Look at line 36. Here we are taking our array of tableHeaders and creating and appending them to the thead tag. This will generate the headers for each column of our table. On line 42, we add a closing tag to the thead variable, and the append it to the table. Now we need to create our rows. Here we are iterating over each item in our array, or each book. For each book, we are creating a row, and cells within the row. I separated the tr and td variables, to try and show more clearly what is happening in this loop. Here we are just dynamically creating HTML elements as a string variable for our table. When the browser reads the string, it will interpret it as HTML and render it accordingly. Notice how we are using the source attribute from the image tag to the link for the image supplied in the XML. Further notice that we are using two anchor tags with the href attribute set to the the previewLink, and infoLink form our XML. Here we are creating links out to the text on Google for our user to preview and get more information about the book. Finally, we append the cells to the row, and the row to our table.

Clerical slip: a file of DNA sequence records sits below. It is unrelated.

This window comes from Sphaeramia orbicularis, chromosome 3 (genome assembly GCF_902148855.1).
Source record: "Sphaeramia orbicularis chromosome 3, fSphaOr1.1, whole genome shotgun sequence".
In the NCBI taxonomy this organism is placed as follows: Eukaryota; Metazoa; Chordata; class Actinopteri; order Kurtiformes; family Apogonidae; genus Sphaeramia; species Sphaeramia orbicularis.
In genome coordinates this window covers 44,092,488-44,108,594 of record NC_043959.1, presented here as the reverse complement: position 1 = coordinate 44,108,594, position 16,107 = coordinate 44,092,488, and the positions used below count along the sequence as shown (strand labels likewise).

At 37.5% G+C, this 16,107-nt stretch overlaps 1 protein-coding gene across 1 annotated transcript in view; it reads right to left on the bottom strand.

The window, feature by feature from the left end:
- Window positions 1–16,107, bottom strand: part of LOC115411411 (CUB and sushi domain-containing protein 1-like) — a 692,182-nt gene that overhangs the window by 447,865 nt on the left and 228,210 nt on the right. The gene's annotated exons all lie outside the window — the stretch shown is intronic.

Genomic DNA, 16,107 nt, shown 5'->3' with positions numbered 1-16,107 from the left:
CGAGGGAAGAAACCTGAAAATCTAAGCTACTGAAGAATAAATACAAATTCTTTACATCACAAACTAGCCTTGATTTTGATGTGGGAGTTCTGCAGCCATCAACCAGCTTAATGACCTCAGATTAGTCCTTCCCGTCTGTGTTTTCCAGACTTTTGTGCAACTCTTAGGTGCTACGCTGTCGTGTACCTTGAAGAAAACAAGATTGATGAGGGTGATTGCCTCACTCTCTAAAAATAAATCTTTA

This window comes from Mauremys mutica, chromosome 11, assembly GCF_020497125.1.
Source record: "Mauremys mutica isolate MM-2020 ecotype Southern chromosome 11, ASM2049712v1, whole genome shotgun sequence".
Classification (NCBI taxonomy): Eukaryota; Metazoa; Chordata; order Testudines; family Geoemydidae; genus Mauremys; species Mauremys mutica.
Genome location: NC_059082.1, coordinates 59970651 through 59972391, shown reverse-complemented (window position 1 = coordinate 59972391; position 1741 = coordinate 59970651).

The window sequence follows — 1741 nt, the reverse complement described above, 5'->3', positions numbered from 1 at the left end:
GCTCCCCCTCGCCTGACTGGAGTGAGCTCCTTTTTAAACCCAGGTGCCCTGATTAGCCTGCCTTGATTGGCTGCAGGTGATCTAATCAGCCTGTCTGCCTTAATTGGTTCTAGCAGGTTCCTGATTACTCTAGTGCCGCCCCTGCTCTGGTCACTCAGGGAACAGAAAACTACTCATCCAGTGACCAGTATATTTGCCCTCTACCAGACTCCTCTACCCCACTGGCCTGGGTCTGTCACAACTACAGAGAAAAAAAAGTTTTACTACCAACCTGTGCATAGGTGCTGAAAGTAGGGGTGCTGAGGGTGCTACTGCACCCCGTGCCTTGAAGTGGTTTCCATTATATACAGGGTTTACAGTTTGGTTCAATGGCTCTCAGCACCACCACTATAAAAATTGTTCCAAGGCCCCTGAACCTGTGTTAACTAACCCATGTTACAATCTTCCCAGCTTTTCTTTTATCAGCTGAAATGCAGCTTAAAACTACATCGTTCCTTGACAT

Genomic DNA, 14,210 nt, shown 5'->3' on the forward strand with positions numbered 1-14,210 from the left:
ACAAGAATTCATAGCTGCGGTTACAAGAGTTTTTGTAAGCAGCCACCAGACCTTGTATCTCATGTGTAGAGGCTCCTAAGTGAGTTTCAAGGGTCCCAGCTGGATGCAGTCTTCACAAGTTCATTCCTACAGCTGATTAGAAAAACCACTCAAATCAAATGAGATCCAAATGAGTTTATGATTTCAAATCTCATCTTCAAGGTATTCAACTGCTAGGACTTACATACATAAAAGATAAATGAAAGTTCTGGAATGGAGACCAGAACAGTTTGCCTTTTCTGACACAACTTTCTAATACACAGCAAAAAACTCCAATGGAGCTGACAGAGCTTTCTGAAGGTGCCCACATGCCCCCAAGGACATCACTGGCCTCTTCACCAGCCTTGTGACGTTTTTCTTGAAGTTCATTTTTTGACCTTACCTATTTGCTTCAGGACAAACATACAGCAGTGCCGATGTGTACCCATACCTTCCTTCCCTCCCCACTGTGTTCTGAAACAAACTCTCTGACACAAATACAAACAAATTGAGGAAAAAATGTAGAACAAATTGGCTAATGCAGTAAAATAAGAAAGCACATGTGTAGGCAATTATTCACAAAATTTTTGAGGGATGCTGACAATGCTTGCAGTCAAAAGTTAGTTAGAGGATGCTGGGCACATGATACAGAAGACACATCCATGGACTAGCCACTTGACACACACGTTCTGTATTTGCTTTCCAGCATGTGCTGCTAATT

And now we have made a request, parsed the XML, and displayed it to our user. Next week we will focus on doing the same thing with the JSON that we returned. And you will notice why many APIs are transitioning away from XML, and tending to more often use JSON. Until next week, mess around with the XML, and try to generate some different or additional columns to the table. As always, comment below with any questions, and remember to share on your favorite social medial platform. See you next week.